“Kids are involved in so many activities, and they are under such pressure even from a young age,” said Hirsh, noting that some of that pressure stems from wanting to be involved in activities that will look good on a college application.
“This is one more thing that competes for their time and unless it’s really interesting to the kids, they may make other choices,” she said, adding that “the amount of time they have devoted to Jewish education is something we need to address.”
Among the ideas being discussed for the Federation, Gratz and Jewish Learning Venture pilot would be to invite religious schools to participate in programs outside the synagogues at places like the Franklin Institute, which would offer a course that melds Torah and technology, or at the National Museum of American Jewish History, where family members could be interviewed about their history, said Hirsh.
In addition to focusing on projects rather than lectures, religious school leaders are also trying to better integrate technology. When Temple Sholom moved to the project-based learning model in 2013, it also changed its curriculum and materials. Previously, they used prayer books “that focused much more on the decoding and straight meaning of the prayer and what specific words meant,” said Green, who has been in Jewish education for 30 years and at Temple Sholom since 1998.
The school created its own prayer books and now each elementary school student — the synagogue is in the process of changing its model for later grades — also has a digital portfolio where they record video or audio reflections on prayers.
“When a child learns a specific prayer, it’s one thing to be able to read and chant it; it’s another thing to understand it and make personal meaning of it,” said Green.
When Green and other leaders at the synagogue decided to make the change, they increased the education budget by about $10,000 and hired six additional teachers. The synagogue, which has about 450 families, remained stable through the recession and did not see declines in either elementary school-level enrollment or membership, said Green. Although the high school enrollment has declined somewhat, some 230 students attend kindergarten through 10th grade.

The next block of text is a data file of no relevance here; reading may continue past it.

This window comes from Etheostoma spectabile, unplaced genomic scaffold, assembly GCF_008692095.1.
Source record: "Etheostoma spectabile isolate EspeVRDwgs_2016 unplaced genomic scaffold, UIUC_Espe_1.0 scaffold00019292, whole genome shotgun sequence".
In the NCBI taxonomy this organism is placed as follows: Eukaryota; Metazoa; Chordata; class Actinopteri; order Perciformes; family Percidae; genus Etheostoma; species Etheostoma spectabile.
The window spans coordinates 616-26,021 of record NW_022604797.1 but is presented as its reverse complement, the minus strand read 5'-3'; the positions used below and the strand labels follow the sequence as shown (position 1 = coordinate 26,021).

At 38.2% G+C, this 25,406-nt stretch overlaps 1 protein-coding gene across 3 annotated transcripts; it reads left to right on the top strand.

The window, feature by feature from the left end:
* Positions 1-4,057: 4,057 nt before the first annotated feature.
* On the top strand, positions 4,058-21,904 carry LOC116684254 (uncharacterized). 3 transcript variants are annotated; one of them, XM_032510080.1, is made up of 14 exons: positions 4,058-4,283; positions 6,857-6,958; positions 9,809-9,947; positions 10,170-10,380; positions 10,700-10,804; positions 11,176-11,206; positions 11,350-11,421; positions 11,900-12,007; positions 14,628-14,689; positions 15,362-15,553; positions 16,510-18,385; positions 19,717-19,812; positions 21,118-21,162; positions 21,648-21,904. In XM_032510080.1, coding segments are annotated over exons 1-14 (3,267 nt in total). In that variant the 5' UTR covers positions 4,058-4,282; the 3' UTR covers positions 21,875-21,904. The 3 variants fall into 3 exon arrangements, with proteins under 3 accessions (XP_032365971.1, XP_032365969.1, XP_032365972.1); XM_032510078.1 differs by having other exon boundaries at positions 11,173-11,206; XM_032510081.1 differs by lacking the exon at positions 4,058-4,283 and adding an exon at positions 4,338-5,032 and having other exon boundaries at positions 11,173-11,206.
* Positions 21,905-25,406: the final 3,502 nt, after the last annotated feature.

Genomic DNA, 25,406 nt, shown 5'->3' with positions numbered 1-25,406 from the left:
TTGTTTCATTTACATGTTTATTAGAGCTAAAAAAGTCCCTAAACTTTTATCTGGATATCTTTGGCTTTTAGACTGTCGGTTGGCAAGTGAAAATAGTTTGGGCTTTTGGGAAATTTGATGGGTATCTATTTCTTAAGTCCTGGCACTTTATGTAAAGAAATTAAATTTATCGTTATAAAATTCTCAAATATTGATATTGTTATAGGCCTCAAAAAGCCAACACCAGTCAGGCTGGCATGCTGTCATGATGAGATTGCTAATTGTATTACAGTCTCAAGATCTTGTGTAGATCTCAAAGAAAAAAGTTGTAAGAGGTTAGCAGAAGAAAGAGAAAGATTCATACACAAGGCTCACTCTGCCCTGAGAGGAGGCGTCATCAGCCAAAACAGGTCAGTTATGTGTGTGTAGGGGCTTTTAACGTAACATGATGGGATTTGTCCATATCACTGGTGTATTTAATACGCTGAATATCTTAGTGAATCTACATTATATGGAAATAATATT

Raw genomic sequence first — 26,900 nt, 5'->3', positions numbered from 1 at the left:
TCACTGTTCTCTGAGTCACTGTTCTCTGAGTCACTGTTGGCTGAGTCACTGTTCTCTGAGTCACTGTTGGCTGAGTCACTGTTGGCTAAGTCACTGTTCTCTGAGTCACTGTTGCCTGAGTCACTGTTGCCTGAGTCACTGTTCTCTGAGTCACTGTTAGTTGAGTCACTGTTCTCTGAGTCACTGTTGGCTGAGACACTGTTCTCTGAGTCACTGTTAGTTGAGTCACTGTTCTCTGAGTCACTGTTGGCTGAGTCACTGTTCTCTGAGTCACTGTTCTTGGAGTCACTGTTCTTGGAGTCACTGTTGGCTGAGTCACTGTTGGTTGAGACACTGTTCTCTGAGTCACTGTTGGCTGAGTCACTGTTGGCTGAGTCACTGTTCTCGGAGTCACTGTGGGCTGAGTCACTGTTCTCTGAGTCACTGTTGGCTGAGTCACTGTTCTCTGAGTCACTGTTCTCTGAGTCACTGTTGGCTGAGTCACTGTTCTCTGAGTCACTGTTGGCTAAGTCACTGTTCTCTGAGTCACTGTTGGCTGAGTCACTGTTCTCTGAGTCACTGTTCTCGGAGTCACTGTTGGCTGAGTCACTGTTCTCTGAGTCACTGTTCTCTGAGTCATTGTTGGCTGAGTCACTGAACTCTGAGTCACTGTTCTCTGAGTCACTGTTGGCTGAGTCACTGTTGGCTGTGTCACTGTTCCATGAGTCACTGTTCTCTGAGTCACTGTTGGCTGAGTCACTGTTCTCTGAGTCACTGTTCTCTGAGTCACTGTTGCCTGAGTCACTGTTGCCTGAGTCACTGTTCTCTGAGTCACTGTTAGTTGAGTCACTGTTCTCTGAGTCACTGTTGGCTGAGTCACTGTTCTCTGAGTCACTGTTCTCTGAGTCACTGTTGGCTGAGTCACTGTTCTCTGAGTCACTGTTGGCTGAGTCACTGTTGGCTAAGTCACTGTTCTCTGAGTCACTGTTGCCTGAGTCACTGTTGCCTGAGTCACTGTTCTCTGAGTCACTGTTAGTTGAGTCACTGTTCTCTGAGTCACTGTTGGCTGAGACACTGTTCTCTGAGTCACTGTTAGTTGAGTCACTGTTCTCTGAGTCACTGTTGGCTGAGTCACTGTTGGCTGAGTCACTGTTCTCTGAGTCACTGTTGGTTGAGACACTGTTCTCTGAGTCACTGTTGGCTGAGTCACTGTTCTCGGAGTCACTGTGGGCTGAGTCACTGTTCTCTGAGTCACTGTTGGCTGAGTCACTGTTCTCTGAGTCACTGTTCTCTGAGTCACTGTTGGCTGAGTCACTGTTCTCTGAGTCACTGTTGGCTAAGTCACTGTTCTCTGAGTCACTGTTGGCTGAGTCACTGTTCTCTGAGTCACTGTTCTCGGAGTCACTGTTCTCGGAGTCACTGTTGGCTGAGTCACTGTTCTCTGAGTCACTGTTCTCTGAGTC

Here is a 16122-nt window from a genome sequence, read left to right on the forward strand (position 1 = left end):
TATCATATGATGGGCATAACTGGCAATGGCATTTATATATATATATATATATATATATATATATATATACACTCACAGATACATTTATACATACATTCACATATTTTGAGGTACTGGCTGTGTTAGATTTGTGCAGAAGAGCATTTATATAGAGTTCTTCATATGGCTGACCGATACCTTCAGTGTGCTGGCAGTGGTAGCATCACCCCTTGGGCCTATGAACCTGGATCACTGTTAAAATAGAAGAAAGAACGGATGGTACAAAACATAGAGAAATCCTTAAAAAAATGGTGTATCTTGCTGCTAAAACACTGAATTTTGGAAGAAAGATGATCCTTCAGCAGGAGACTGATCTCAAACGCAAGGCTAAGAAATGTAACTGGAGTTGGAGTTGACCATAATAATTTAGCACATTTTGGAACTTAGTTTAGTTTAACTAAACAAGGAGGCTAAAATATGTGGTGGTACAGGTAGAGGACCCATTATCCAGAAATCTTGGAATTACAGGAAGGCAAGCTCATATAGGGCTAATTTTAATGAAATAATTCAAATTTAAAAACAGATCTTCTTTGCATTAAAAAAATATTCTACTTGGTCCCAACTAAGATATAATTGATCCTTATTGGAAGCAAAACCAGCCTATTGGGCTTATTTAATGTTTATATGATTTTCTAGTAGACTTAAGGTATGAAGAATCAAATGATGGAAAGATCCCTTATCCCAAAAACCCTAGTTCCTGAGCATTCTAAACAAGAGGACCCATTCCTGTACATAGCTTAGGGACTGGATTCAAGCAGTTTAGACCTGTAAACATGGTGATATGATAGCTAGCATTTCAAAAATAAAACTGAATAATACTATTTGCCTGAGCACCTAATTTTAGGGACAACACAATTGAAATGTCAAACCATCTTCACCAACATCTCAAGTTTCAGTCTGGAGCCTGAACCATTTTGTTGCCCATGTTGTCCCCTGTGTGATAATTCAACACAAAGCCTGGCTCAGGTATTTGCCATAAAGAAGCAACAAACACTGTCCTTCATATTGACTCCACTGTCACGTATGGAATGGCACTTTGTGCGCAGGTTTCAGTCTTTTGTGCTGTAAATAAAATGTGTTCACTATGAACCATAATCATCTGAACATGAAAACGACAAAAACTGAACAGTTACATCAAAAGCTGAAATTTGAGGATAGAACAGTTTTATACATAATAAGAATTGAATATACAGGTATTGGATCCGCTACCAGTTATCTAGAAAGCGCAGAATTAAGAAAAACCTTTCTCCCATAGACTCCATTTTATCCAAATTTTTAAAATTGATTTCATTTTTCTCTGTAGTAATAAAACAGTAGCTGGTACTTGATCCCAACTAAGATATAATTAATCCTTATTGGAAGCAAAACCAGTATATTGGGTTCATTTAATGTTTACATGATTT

The changes were “not brought on by any dissatisfaction from families or as a way to increase membership,” said Green, who met with Rabbi Peter Rigler to discuss the changes a few years ago.
The synagogues involved with the merger — Beth Sholom Congregation, Adath Jeshurun and Keneseth Israel — are considering allowing families to send their children for one year without belonging to one of the three synagogues involved, said Warmflash.
That would serve as an introduction, he said, with the goal of the families joining a synagogue after the first year.
Adath Israel in Merion Station already uses a similar model. It allows non-member families to send their children from kindergarten through second grade but then asks them to join the congregation by third grade.
With the assistance of Jewish Learning Venture and its predecessor, the Auerbach Central Agency for Jewish Education, the Conservative synagogue has participated in a number of development programs over the last decade, according to its education director, Sherrie Klein.
Teachers have stopped standing in front of the classroom. Parents now have the option of sending their children on Saturday or Sunday. There are chugim, or clubs, in which students work on project such as knitting scarves for Israeli soldiers while learning about the Israel Defense Forces.
Klein said there has been significant innovation and yet, 11 years ago there were 250 students enrolled in religious school compared to about 200 students now, despite an increase in synagogue membership. She did note, however, that enrollment increased for the first time in a decade this year and some of the larger numbers are in the younger grades.
For Adath Israel and other synagogues looking to innovate, the process can be a matter of trial and error.
Klein cited as an example the decision to switch from a traditional mincha afternoon prayer service to a camp-style ruach session for third-graders to sixth-graders, who meet on Wednesdays in addition to one of the weekend sessions.
“We had people writing camp songs, and the kids didn’t like it; they didn’t buy into it,” said Klein. “I had kids coming to me and saying, ‘Can’t we just do our mincha service?’ ”
The school switched back to mincha.